A new breed of public transportation, bike sharing programs are transforming the commutes of thousands of people from coast to coast. Typically fueled by annual membership or rental fees, bike share programs are designed for the short-term use of a bicycle at a low cost to the user. Cities nationwide are jumping on the bike share bandwagon and adding fleets ranging in size from hundreds to thousands of bikes. Are bike share programs revolutionizing our way of life? And is that a good thing?
What they say across the pond
Bike share programs have been run successfully in a number of European cities like Amsterdam, long considered to be the bicycling capital of the world, Barcelona and Paris for close to a decade. During that time, multiple studies have pointed to their benefits. Most of these are self-explanatory; car-driven pollution levels have dropped way down and with them, so have rates of asthma and other respiratory complaints. Physical fitness levels have spiked, with people raving about the benefits of cycling to and from work. Road congestion has declined and with it, the short tempers of people stuck in traffic. In some cities, there has also been a decline in vehicle-related accidents and mortality rates. The benefits of bike share programs are manifold, leaving those in cities without them clamoring for their arrival.
What they say from coast to coast
“I live in Los Angeles, and our city is in desperate need of a more structured bike sharing program,” says Cyndi Monahan. Monahan works for Critical Cycles and may be a bit biased, however, Los Angeles has maintained the most polluted city crown for many years and a well-run bike share program could create a huge change in this traffic-clogged city, the ozone it produces and the culture that sustains it. Another deterrent to bike ownership in cities like Los Angeles is theft, which bike share programs could ameliorate. “Our car-centric city does not offer much by way of a biking community and a well-locked bike is likely to get stolen anywhere, any time of day. Bike riders in Los Angeles often live in apartments, where bikes are likely to get stolen even from their underground parking garages and it is difficult to carry a bike up or down floors to avoid this,” she adds.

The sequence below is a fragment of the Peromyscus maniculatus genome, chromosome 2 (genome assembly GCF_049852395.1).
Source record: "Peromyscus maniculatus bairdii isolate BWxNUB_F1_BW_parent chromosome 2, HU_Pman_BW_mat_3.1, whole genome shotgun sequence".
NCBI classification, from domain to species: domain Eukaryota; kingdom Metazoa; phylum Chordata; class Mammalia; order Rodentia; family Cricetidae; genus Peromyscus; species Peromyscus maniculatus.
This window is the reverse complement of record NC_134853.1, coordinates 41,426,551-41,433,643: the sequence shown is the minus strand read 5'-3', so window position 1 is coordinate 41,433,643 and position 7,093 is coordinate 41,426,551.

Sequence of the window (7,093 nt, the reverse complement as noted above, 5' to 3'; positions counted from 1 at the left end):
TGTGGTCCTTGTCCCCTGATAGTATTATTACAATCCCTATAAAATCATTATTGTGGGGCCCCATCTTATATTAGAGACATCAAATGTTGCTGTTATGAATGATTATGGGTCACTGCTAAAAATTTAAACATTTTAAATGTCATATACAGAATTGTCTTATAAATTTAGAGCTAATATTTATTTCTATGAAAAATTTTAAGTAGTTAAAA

Progress, not perfection
Bike share programs, however, are not a panacea and growing pains are to be expected as they become more common place, with new cyclists adapting to the roads heading up the negative-impact list. “Biking in Manhattan is quite an adrenaline rush, but you have to get over your initial fear of it,” says Dan Malkin. Malkin is not alone; timid, first-time cyclists can cause, rather than prevent, accidents. Compounding the problem is helmets, or the lack of them. Despite this, many cyclists prefer that no mandatory helmet law be put in place. One of these is Seattle-based attorney Josh King. “I’m concerned about how Seattle’s system will work given that we have a mandatory helmet law,” he says. King partakes of bike share programs in other cities during business travel for exercise and sightseeing purposes, but believes mandatory helmet laws create an obstacle to bike share program use.
Wrinkles aside, bike share users and local politicians alike are abundantly enthusiastic about the upside of these programs, citing potential revenue gains, convenience and better cycling laws among the pluses.
A significant element to the greening of America, bike share programs are creating healthier individuals and less-polluted urban environments. To date, the impact upon local economies has been positive, and despite a concurrent, statistical decrease in the amount of time Americans are spending behind the wheel, no negative impact upon the car industry has been noted. While New York and Los Angeles may not be taking on the number of bike riders that Amsterdam can boast of any time soon, bike share programs are here to stay. And as of our data to date, this is very good news for city dwellers and the politicians serving them.
Corey Whelan is a freelance writer in New York. Her work can be found at Examiner.com.